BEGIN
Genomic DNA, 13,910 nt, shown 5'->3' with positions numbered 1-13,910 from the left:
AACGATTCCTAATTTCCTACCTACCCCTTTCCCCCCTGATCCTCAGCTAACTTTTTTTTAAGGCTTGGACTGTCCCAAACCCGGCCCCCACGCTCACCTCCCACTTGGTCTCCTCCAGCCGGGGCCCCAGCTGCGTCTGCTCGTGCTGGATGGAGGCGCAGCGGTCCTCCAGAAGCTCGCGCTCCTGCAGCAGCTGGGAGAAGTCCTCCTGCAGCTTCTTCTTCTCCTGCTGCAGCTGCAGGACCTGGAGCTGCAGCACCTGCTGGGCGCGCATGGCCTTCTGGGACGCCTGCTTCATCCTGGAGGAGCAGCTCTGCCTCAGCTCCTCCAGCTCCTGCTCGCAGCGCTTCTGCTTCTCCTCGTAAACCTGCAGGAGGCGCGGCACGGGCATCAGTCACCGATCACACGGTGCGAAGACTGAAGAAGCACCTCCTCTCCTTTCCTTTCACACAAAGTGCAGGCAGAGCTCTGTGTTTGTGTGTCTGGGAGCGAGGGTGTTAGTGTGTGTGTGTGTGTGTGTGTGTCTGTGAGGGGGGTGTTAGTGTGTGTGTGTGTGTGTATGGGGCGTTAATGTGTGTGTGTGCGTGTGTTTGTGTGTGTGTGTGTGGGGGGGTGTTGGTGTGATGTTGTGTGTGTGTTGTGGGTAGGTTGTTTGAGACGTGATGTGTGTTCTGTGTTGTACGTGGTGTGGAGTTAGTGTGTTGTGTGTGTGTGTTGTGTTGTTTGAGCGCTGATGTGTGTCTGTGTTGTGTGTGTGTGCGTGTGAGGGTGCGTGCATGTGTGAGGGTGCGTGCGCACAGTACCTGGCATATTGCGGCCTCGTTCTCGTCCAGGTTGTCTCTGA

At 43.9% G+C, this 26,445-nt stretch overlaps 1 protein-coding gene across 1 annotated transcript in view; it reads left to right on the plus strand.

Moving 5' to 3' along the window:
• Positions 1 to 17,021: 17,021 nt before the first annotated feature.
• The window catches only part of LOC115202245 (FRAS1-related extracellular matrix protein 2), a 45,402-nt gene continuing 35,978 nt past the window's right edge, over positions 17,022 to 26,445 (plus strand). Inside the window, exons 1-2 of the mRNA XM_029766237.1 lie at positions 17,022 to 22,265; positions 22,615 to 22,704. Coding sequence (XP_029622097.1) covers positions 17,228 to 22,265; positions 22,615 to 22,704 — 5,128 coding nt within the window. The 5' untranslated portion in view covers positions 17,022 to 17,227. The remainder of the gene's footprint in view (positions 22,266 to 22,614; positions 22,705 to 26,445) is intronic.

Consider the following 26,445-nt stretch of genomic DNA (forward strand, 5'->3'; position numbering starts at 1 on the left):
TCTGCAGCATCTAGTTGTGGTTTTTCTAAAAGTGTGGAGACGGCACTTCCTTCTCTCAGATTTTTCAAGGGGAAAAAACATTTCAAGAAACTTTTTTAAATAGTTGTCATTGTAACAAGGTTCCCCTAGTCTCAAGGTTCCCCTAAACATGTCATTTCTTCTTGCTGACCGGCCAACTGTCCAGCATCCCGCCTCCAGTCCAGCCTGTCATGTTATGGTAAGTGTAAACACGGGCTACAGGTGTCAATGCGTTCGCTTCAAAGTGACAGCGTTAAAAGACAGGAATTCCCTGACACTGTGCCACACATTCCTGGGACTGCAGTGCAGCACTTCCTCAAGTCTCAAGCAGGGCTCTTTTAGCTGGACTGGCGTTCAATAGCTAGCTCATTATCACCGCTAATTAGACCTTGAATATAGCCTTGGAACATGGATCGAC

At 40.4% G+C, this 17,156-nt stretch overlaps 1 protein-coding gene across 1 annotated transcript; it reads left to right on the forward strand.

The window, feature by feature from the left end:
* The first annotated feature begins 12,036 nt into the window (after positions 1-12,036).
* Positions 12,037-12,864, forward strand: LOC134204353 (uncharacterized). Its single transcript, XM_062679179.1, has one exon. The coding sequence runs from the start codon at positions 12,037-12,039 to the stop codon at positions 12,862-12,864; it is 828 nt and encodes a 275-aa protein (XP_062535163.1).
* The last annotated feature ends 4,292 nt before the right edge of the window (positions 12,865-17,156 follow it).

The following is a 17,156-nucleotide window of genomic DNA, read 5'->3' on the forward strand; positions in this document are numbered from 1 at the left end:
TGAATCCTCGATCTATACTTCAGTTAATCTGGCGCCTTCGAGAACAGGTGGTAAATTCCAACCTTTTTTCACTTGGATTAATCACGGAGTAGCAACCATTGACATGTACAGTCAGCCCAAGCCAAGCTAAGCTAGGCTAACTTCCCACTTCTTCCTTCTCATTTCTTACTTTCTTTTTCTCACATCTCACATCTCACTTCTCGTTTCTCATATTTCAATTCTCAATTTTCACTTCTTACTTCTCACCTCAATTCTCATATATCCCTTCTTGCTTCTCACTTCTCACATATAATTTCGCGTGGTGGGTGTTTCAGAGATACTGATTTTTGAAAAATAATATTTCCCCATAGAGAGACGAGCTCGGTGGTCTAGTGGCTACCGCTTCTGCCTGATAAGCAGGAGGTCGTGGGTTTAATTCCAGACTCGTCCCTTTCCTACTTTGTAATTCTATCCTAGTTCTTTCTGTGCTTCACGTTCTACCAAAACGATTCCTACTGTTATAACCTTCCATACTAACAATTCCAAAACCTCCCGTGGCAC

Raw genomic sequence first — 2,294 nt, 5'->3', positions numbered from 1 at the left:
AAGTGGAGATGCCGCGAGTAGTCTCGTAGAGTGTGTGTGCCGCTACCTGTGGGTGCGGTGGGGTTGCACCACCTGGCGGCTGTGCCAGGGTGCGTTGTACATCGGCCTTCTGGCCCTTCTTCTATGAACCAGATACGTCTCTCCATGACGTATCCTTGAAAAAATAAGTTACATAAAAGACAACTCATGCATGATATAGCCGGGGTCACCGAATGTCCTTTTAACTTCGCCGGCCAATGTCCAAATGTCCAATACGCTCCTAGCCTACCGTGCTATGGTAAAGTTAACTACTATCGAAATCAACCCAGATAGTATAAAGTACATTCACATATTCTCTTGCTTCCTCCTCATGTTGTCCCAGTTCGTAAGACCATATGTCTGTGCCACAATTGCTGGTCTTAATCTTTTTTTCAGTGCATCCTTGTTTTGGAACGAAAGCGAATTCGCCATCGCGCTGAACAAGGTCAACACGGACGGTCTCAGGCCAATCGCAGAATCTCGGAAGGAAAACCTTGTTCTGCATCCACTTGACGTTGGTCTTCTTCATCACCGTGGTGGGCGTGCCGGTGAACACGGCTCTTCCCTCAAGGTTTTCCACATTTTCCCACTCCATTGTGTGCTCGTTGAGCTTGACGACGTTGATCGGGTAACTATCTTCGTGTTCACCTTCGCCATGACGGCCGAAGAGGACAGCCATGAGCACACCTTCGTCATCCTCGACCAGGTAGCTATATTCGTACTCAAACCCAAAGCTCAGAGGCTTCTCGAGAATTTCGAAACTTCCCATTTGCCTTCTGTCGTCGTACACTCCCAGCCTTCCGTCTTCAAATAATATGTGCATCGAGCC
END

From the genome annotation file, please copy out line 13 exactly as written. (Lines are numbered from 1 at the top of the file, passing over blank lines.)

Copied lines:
* The last annotated feature ends 4,292 nt before the right edge of the window (positions 12,865-17,156 follow it).